Postprandial lipemia: the origin of an early peak studied by specific dietary fatty acid intake during sequential meals.
Fielding BA., Callow J., Owen RM., Samra JS., Matthews DR., Frayn KN.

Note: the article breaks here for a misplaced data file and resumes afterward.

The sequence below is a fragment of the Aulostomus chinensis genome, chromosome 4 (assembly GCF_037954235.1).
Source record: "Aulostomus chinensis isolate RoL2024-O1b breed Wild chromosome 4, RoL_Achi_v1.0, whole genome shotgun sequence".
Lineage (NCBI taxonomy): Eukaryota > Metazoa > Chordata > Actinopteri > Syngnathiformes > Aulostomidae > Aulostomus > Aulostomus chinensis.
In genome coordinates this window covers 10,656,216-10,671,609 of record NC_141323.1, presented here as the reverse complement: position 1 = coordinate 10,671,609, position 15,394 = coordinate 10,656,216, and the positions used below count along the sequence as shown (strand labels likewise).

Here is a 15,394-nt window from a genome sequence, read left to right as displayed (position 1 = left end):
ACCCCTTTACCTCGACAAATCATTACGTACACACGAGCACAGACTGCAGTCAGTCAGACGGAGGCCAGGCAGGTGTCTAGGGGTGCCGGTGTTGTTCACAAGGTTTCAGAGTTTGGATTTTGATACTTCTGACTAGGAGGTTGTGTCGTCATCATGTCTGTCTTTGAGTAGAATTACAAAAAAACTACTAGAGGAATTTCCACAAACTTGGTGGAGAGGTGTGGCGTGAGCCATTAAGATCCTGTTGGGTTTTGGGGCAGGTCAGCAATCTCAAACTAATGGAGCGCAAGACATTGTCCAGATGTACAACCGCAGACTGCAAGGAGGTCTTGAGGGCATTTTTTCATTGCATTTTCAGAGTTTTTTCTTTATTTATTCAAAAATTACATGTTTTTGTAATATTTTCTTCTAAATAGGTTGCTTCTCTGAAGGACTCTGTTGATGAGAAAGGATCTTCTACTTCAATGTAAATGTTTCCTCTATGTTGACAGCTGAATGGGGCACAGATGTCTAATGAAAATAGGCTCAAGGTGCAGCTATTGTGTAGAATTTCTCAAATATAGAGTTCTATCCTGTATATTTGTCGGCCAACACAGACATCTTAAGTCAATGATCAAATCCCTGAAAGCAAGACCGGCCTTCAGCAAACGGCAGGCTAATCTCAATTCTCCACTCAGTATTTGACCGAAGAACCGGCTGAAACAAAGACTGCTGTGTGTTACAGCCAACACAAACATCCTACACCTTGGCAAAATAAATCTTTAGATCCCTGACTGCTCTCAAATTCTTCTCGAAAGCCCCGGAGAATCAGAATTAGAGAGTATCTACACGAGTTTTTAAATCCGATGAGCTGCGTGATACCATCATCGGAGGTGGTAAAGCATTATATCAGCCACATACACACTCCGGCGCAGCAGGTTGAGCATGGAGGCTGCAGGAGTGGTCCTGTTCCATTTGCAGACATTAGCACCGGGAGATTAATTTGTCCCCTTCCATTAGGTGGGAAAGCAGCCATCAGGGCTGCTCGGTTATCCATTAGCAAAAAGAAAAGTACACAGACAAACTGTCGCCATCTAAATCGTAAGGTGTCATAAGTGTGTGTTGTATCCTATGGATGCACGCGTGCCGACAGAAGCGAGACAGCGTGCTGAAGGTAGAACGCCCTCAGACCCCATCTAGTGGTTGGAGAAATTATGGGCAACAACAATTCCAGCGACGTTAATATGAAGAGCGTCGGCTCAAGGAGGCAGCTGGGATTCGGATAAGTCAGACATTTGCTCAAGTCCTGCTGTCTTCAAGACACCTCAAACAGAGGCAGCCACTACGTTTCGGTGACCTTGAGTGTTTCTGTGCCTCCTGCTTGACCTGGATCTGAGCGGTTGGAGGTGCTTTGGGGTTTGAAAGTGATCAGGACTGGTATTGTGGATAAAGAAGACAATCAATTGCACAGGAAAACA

Previous studies have noted the presence of an early postprandial peak in plasma triacylglycerol concentration, particularly when successive meals have been consumed. We tested the hypothesis that fat from a previous meal contributes to this early postprandial lipemia. We investigated the effect of consuming a lunch containing 61 g fat 5 h after a breakfast containing 54 g fat. The predominant fatty acids in the first meal, expressed as % by wt of total fatty acids, were 18:2 (linoleic acid), 68%, and 18:1 (oleic acid), 19%. The main fatty acids in the second meal were 18:1 (75%) and 18:2 (8%). After lunch, the early peak (at 50-60 min) in chylomicron triacylglycerol was found to contain a large proportion of 18:2, the main constituent of the first meal, whereas at later time points the chylomicron triacylglycerol fatty acid profile more closely resembled that of the second meal. Control studies in three subjects showed the complete absence of the early peaks in plasma and chylomicron triacylglycerol concentrations when either the lunch was omitted or the first meal was low in fat. The plasma nonesterified fatty acid profile also showed a corresponding peak in 18:2 at 50-60 min, which may represent the release into the plasma of fatty acids arising from the hydrolysis of chylomicron triacylglycerol by adipose tissue lipoprotein lipase.